Untape the trigger area, pry out the hot glue from the vent ports if you want to, and clean out the clay & masking tape from your nozzle exhaust area.
Now you have a pneumatic trigger handle assembly that can be transferred to different launchers or left on one. The short section of hose allows for a male hose barb for a multitude of possible connection variants... I tend to install a mini ball valve so as to have a very effective safety, that way if the lever/button gets squeezed accidentally at an inopportune time nobody gets hurt.
This method of foaming up is the very same thing done with prosthetic limbs, only the foam there is mixed a bit stronger,but essentially the same formula. I’d have never have thought of this if I hadn’t taken a course in Prosthetics a few years ago.
I have some pics and am currently trying to get them to load onto this post...going on second attempt, tonight.
Also, these will be of my most recent spud gun( I build several a year). For some strange reason people see how I put these together with the handle and they're like little kids after that toy they gotta have before Momma can leave the store!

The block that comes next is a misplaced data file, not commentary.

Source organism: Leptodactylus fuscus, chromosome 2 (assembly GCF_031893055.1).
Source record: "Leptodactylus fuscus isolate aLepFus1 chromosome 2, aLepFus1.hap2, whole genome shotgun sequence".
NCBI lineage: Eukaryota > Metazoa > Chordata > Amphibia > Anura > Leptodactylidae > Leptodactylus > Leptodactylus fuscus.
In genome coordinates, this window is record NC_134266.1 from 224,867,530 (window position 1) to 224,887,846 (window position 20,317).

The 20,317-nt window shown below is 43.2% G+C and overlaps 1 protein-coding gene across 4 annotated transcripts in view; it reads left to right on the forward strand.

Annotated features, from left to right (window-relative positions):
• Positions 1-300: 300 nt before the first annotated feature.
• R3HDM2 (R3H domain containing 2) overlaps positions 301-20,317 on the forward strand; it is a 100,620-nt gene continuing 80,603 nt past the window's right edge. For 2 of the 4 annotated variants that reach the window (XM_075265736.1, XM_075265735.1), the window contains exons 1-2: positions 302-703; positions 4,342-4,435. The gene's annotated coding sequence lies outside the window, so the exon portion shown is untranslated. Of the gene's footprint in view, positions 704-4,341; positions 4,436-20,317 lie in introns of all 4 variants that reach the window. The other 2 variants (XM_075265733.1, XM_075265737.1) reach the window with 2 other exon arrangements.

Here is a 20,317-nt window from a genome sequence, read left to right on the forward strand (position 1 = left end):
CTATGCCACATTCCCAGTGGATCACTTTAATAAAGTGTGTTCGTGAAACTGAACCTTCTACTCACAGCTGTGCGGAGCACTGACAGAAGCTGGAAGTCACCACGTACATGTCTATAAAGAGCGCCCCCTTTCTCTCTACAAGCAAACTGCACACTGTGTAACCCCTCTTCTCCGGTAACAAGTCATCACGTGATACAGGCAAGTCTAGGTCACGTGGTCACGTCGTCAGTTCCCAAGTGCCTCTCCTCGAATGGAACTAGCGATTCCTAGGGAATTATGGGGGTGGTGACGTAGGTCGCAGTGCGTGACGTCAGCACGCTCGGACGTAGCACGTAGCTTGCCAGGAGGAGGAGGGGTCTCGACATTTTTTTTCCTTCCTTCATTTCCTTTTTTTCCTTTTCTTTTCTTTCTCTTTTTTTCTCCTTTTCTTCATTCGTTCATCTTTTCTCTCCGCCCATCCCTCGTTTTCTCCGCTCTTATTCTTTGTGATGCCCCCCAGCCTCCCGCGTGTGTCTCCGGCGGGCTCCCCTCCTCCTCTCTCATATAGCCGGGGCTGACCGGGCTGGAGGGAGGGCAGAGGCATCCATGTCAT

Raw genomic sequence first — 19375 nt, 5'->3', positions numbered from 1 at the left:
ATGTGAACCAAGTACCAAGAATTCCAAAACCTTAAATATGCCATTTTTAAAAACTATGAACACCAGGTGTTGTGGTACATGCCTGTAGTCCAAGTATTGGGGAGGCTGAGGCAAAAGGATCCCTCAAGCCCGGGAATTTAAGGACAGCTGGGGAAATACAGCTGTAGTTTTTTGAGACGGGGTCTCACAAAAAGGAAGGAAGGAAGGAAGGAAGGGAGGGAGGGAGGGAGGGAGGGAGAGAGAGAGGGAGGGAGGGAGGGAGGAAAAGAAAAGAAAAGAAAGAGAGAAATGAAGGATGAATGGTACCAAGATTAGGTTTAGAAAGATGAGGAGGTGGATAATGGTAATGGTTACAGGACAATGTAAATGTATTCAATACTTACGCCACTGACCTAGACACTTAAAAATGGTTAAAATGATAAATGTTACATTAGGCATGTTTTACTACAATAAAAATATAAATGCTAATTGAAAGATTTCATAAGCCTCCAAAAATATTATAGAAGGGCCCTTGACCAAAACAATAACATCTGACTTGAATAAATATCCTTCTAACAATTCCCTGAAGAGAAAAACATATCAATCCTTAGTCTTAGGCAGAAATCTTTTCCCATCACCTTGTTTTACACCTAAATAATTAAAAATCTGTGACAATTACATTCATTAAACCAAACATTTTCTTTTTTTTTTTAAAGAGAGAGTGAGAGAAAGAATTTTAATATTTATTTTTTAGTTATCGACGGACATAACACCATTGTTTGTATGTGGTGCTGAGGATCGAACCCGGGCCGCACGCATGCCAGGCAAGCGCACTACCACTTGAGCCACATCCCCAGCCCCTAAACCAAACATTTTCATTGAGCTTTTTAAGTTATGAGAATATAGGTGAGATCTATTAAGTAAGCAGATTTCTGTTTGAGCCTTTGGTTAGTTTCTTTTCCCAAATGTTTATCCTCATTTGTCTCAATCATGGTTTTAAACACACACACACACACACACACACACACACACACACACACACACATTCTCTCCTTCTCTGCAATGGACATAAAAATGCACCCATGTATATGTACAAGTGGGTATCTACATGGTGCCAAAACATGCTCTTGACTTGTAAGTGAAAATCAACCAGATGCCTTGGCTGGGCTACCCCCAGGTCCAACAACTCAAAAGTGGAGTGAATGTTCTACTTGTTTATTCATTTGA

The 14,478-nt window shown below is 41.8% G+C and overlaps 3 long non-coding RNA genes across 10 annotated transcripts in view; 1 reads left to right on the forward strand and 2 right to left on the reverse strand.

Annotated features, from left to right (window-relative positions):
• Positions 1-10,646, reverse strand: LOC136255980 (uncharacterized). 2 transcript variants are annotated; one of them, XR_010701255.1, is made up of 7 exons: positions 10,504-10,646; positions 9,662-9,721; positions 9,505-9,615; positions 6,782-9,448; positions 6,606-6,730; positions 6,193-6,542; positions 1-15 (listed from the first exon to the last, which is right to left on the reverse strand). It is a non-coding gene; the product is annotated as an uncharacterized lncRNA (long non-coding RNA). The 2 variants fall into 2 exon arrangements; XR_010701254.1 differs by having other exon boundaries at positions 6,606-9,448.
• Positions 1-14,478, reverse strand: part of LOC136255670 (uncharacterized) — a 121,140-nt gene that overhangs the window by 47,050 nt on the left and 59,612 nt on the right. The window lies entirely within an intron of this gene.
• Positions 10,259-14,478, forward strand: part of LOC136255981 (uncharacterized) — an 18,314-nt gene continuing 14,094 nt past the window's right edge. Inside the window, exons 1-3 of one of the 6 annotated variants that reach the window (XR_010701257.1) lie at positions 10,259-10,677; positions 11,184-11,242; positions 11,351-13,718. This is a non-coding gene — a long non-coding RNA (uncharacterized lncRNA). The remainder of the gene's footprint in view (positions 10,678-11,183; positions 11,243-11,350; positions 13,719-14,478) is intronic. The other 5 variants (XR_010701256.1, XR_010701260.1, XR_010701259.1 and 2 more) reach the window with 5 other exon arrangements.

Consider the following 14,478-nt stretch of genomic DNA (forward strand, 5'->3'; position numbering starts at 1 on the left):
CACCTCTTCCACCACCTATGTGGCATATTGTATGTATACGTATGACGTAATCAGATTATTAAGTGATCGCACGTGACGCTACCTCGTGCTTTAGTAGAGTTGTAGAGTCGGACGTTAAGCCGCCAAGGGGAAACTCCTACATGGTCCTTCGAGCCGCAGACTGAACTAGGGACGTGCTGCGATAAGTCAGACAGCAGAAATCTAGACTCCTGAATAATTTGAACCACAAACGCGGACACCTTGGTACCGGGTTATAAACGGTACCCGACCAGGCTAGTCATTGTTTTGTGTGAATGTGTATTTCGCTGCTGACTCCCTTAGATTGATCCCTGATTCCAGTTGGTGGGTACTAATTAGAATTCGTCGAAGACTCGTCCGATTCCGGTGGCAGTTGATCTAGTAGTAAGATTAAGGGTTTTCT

I'm gonna try to give y'all the url for the pics on this.... http://new.photos.yahoo.com/dawnjerrene/albums
My wife setup the photos and all, so I'm hoping you can scroll through them and see what you think. Feel free to leave comments there or, preferably here.
Last edited by feral_patriot on Thu Mar 29, 2007 3:58 am, edited 2 times in total.
Thank you for the heads-up on what to do; unfortunately, though we tried to do that, our 'puter argued with us and we lost. Again.
So, we did manage to get a URL thingy on the post that did take me back to some old family pics site where we posted the pics for this project.
On another note,THANK YOU for being the one person to give me some kind of feedback @ my post... 54 other people must of been afraid to say anything; at least they looked, though.